In Delgado v. Ally Financial, et. al., 2018 WL 2128661, at *5–6 (S.D.Cal., 2018), Judge Benitez ordered an FCRA case to arbitration, rejecting the Plaintiff’s argument that the bankruptcy eliminated the arbitration clause.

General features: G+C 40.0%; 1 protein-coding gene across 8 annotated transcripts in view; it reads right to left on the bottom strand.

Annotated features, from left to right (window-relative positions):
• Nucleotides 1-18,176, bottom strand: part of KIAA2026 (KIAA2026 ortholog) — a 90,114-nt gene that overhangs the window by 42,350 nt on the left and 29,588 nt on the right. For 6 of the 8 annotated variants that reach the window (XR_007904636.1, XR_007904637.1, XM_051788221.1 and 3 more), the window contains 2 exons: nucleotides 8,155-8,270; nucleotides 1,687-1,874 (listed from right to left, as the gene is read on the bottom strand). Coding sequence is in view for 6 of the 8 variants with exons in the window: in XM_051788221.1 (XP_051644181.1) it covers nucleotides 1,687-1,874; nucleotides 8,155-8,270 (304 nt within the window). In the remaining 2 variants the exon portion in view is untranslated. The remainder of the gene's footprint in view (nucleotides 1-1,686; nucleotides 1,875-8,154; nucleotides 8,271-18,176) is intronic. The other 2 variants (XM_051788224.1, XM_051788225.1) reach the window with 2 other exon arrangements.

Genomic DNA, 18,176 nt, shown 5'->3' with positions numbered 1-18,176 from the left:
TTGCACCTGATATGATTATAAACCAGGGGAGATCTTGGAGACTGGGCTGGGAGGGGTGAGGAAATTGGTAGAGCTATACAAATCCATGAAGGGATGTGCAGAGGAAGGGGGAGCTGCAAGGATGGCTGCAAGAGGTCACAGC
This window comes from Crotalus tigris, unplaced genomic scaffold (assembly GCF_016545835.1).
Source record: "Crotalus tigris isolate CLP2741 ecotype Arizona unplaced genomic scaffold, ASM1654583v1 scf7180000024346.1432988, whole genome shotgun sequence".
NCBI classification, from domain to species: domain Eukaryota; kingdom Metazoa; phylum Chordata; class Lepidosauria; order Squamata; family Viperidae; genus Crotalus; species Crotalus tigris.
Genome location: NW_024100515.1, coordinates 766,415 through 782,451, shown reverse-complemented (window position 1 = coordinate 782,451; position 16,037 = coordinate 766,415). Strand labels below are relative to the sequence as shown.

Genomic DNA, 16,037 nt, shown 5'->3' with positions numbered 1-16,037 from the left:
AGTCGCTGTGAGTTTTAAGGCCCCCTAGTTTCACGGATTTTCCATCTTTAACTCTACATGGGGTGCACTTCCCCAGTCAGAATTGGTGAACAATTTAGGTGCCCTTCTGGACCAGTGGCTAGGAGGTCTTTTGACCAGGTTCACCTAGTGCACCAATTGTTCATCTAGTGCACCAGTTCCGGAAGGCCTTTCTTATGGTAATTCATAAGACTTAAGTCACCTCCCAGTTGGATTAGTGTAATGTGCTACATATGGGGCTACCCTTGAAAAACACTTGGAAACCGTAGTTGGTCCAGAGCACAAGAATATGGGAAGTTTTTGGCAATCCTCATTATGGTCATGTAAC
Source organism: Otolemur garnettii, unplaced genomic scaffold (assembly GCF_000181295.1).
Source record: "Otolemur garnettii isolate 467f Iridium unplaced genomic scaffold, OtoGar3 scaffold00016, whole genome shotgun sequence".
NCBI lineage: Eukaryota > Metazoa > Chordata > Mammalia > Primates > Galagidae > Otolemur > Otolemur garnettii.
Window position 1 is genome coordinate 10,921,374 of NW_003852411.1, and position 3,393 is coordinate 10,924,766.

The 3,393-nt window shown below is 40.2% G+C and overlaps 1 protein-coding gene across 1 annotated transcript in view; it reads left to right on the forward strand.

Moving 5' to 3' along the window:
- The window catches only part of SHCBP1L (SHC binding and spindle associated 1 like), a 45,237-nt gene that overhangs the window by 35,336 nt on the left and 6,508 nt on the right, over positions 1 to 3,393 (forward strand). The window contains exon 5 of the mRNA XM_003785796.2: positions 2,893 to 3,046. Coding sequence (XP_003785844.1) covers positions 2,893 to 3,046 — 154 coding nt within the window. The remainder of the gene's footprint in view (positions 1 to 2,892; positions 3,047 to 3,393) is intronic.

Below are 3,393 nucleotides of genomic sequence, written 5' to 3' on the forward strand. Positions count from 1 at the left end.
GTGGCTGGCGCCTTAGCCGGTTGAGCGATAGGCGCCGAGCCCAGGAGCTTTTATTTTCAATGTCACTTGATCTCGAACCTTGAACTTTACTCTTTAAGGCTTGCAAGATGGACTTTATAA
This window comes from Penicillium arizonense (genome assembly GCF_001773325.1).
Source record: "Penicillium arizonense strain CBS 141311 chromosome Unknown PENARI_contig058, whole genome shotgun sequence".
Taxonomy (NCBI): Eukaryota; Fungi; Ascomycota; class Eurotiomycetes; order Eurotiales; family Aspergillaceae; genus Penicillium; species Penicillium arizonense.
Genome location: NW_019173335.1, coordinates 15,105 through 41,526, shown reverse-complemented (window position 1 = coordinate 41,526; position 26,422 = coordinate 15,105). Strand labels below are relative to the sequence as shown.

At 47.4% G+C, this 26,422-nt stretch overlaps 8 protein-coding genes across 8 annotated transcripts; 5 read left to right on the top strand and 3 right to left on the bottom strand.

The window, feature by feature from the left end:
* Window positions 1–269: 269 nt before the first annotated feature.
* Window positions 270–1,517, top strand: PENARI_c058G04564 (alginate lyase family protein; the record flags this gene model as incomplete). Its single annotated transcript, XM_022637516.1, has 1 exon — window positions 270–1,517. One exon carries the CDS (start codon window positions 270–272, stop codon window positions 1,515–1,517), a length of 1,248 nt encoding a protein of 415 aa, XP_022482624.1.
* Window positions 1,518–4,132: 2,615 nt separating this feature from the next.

Delgado also opposes the enforcement of the arbitration provision on the basis his bankruptcy discharge rendered the arbitration provision unenforceable. (Doc. No. 25 at 4.) This assertion, however, is mistaken. A bankruptcy discharge does not render an arbitration agreement unenforceable. A bankruptcy discharge extinguishes the debtor’s obligation to pay, but the other contractual provisions remain enforceable.9See, e.g., Gadomski v. Wells Fargo Bank, N.A., 281 F.Supp.3d 1015 (E.D. Cal. 2018). The Ninth Circuit has stated that a bankruptcy discharge does not mean the whole contract has been merged into the judgment. Siegel v. Fed. Home Loan Mortg. Corp., 143 F.3d 525, 531 (9th Cir. 1998). A bankruptcy discharge “extinguishes only the personal liability of the debtor.” Johnson v. Home State Bank, 501 U.S. 78, 83 (1991). Further, post-bankruptcy discharge arbitration is appropriate where there would be no adverse effect on the underlying purposes of the bankruptcy code. See e.g. Bigelow v. Green Tree Fin. Servicing Corp., No. CV-99-6644, 2000 WL 33596476, at *6 (E.D. Cal. Nov. 30, 2000). Moreover, another district court has applied this reasoning to a post-bankruptcy claim brought under FCRA and found arbitration appropriate. See e.g. Mann v. Equifax Info. Servs., LLC, No. 12-CV-14097, 2013 WL 3814257, at *3 (E.D. Mich. July 22, 2013). The facts of Mann are strikingly similar to this case. In Mann, the plaintiff brought claims under FCRA and state law after obtaining a bankruptcy discharge, alleging the defendants incorrectly listed debts on his credit report that were discharged. (Id. at *5.) In its analysis, the court distinguished Jernstad v. Green Tree Servicing, LLC, No. 11 C7974, 2012 WL 8169889, at *1 (N.D. Ill.Aug. 2, 2012), which is relied on by Delgado. (Id. at *8-9.) The Court explained the plaintiff’s claims in Jernstad all arose from the bank’s attempt to collect on a discharged debt, unlike the claims brought under the FCRA and state law.10 (Id. at *8.) The court then analyzed, In re Eber, 687 F.3d 1123, 1125 (9th Cir. 2012), and concluded that the proper inquiry was whether compelling arbitration conflicts with the underlying purpose of the bankruptcy code. (Id.) In rejecting the plaintiff’s argument that arbitration would prevent him from obtaining the “fresh start” granted by the bankruptcy code, the court explained “the mere fact that Mann was granted a discharge of the debt owed to [the creditor] does not mean that the Arbitration Agreement … cannot be enforced with respect to their future disputes.” (Id.) (emphasis retained). The Court finds this reasoning persuasive. Here, Delgado’s claims relate solely to CashCall’s alleged inaccurate reporting of a debt as “charged off,” rather than “discharged in bankruptcy,” and not CashCall’s attempts to collect a discharged debt. (Doc. No. 1.) Delgado’s argument that compelling arbitration conflicts with the bankruptcy code and prevents him from obtaining a fresh start is unsubstantiated by the facts presented. (Doc. No. 25 at 10-11.) Thus, the Court agrees with the Court’s reasoning in Mann that “simply enforcing a provision which defines the venue for resolving the instant dispute does not deprive [Delgado] of [a] ‘fresh start’ granted by the bankruptcy code.” (Id. at 9.) The Court concludes that the Arbitration Provision remains enforceable despite Delgado’s bankruptcy discharge and CashCall may compel arbitration under the Federal Arbitration Act.